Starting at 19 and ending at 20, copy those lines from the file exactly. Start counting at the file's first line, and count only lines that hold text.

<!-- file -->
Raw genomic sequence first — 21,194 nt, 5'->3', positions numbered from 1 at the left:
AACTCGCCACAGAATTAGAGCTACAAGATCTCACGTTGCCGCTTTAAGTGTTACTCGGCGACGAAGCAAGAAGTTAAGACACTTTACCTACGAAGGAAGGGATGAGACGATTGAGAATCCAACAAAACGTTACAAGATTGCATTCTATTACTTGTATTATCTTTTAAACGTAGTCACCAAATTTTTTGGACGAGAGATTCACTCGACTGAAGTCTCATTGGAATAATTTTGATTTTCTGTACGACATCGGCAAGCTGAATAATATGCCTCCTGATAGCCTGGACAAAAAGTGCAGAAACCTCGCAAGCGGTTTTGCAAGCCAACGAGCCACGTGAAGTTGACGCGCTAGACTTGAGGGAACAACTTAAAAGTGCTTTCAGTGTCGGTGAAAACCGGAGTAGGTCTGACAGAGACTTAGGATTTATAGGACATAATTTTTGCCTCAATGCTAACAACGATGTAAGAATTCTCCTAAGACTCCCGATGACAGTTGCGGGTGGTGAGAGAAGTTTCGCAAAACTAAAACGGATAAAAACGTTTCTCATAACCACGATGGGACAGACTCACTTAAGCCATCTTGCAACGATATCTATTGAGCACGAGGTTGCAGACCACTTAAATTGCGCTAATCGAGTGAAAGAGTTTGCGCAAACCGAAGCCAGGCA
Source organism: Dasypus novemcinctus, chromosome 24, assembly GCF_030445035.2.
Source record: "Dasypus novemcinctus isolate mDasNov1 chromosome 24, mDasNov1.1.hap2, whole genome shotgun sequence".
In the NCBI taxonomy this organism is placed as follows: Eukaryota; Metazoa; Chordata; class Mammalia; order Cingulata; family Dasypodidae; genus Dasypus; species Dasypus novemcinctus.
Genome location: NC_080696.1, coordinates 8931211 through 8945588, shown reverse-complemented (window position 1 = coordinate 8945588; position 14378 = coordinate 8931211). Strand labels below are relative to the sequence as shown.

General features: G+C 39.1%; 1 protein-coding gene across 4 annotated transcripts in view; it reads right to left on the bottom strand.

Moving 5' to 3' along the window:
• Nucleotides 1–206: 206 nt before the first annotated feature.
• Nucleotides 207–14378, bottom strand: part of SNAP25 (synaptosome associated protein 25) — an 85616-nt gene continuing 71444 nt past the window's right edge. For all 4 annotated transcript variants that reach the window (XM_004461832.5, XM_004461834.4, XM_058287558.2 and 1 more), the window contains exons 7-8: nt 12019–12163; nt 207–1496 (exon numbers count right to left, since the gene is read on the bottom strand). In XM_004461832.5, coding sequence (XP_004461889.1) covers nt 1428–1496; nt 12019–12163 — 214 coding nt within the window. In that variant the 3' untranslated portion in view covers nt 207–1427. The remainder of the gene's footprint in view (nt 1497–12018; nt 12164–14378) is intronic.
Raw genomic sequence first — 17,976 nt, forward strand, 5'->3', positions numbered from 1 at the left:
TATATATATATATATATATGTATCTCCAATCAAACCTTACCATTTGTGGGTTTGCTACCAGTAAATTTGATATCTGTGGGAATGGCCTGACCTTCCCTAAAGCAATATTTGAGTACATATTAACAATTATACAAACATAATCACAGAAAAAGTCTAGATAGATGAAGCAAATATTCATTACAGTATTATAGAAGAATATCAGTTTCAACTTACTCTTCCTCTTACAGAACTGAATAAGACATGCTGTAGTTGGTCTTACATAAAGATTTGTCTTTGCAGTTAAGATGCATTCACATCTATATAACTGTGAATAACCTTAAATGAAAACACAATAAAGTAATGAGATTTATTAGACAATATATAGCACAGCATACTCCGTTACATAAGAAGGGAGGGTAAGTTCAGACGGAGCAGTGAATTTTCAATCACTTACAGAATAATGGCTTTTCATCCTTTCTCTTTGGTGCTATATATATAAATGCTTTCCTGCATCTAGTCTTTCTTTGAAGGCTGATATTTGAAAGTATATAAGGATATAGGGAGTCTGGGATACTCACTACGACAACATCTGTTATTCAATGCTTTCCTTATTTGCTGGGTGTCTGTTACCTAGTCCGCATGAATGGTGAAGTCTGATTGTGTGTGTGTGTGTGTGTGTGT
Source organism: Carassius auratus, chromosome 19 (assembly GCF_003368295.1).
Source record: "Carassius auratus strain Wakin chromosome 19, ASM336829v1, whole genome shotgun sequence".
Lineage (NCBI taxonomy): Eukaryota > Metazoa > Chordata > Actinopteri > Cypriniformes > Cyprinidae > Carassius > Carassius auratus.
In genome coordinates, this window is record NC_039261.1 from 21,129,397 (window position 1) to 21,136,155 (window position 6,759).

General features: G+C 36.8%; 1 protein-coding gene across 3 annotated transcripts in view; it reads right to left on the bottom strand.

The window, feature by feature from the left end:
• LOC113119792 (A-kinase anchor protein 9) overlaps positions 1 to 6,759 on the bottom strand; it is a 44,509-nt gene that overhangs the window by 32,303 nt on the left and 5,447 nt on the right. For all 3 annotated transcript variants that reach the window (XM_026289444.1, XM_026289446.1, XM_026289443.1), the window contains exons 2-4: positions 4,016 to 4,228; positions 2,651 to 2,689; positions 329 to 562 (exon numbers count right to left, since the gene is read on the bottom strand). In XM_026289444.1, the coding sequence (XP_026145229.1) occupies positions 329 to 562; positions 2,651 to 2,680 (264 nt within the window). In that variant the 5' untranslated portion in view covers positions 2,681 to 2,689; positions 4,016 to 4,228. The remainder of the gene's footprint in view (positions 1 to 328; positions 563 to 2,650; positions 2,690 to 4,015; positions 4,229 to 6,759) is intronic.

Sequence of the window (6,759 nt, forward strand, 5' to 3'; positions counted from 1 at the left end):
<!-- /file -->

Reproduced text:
• LOC113119792 (A-kinase anchor protein 9) overlaps positions 1 to 6,759 on the bottom strand; it is a 44,509-nt gene that overhangs the window by 32,303 nt on the left and 5,447 nt on the right. For all 3 annotated transcript variants that reach the window (XM_026289444.1, XM_026289446.1, XM_026289443.1), the window contains exons 2-4: positions 4,016 to 4,228; positions 2,651 to 2,689; positions 329 to 562 (exon numbers count right to left, since the gene is read on the bottom strand). In XM_026289444.1, the coding sequence (XP_026145229.1) occupies positions 329 to 562; positions 2,651 to 2,680 (264 nt within the window). In that variant the 5' untranslated portion in view covers positions 2,681 to 2,689; positions 4,016 to 4,228. The remainder of the gene's footprint in view (positions 1 to 328; positions 563 to 2,650; positions 2,690 to 4,015; positions 4,229 to 6,759) is intronic.

Sequence of the window (6,759 nt, forward strand, 5' to 3'; positions counted from 1 at the left end):